The nation's third-largest carrier, T-Mobile, is looking forward to next year's spectrum auction, held by the Federal Communications Commission. The carrier is looking to expand its wireless offering by taking advantage of the available low-band airwaves.
The FCC regularly holds spectrum auctions, where the agency offers licenses to airwaves that allow carriers to form networks and provide voice, text, and data services. Generally, the more spectrum a carrier has, the better off their networks will be. The industry's two largest players, Verizon and AT&T, have historically been able to clean up at the auctions and gain vast amounts of spectrum. T-Mobile and fourth place carrier Sprint have been left with lesser resources and their networks haven't been able to cover every area the larger two can operate in.
With that in mind, T-Mobile, along with Sprint and a group of smaller carriers, requested the FCC reserve a special area of spectrum neither Verizon nor AT&T could place bids for. Since the two largest companies would be out of the picture, T-Mobile and Sprint would benefit from greater access to airwaves. It took two years, but in the next auction the FCC has set aside low-band spectrum for the industry's smaller carriers. Low-band airwaves are especially valuable because they allow for services to travel longer distances and can serve as the base for improved networks. In the past, low-band spectrum has been fair game for any carrier, and as a result Verizon and AT&T together hold a massive 70% of this specific band. Much of their 4G LTE networks have these low-band airwaves to thank for their success.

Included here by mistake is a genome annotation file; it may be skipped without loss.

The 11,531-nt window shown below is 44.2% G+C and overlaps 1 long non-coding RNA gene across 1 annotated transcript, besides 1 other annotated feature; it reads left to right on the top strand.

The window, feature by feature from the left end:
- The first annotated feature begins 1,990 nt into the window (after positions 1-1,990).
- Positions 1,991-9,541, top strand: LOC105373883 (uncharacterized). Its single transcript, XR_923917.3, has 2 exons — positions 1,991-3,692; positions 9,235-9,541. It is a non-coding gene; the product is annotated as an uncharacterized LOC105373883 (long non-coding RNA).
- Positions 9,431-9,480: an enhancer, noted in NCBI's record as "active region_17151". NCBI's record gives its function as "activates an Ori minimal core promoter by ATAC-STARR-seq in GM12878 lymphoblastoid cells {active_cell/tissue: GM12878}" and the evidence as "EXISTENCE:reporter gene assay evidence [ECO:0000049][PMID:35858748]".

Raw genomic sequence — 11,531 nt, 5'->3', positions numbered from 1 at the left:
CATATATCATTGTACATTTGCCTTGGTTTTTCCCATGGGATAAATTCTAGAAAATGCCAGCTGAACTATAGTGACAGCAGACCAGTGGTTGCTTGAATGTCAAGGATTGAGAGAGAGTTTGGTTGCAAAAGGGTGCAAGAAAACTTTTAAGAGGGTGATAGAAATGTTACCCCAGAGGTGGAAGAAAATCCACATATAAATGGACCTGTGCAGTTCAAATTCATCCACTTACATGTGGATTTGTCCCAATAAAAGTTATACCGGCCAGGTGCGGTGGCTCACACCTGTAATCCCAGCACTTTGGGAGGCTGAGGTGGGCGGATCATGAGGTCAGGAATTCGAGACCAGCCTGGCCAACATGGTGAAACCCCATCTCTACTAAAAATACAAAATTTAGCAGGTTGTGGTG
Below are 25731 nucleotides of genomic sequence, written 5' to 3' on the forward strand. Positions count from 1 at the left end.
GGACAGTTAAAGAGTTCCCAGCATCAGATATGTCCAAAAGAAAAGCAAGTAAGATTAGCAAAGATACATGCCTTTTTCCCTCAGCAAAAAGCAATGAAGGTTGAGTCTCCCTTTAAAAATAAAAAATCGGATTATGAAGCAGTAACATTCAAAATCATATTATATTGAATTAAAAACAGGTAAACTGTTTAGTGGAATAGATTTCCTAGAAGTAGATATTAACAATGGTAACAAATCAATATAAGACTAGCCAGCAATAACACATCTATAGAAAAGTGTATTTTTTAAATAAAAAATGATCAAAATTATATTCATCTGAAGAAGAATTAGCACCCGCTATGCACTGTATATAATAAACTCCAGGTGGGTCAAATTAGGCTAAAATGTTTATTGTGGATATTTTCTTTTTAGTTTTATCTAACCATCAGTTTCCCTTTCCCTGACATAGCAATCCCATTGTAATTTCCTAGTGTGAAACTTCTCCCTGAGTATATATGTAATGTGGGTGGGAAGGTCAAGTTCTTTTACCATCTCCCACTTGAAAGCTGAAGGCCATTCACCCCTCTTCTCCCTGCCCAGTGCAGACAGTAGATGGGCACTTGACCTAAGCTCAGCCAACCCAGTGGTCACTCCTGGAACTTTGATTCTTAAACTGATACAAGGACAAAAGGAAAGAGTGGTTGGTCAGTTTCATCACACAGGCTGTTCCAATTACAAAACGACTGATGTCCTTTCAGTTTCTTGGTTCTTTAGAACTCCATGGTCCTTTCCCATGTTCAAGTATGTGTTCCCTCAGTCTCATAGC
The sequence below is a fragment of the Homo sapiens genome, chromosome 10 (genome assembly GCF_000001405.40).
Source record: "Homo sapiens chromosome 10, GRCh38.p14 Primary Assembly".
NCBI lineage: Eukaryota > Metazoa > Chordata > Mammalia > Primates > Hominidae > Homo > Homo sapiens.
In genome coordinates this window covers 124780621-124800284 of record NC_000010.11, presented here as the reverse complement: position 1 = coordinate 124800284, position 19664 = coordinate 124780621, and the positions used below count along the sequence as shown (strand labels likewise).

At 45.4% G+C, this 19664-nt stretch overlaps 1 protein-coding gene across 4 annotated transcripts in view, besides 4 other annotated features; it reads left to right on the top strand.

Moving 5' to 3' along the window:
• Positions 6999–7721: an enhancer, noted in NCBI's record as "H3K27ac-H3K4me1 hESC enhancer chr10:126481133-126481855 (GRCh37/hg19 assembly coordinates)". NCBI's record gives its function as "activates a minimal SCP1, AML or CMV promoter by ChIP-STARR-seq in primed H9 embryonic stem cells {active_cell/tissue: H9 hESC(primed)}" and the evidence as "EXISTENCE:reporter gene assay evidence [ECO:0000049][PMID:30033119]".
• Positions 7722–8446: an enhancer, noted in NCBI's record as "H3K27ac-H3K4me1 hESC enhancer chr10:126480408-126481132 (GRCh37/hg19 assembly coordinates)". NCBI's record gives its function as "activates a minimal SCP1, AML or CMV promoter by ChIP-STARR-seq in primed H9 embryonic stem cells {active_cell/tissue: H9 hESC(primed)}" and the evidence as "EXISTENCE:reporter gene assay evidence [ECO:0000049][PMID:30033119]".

T-Mobile sees an opportunity for growth, thanks to the reserve for their network and others'. However, the Uncarrier may benefit more than anticipated. Sprint recently announced they would not be participating in the auction. Google has been experimenting in wireless service with Fiber and Project Fi, but the tech giant will likely sit out the auction. Cable companies seem uninterested though their official stance is unclear. Regional carriers are also uncommitted to purchasing low-band spectrum, especially considering the airwaves won't be available up to 39 months from the date of the auction, and it's doubtful they will benefit as much as other players might. As others who initially lobbied the FCC for the reserve appear to have dropped out of the running, T-Mobile looks to gain potentially massive amounts of airwave licenses.
Without too much competition, T-Mobile may gain new low-band spectrum and allow its networks to grow outside cities. With more rural areas accessible to T-Mobile, the carrier may attract new subscribers in the future. Even if at present your area receives spotty T-Mobile coverage, the networks are sure to improve in many places. T-Mobile's senior vice president of government affairs, Kathleen Ham, admitted the company's expectations for acquiring substantial spectrum, saying "We are banking on that. It's that important."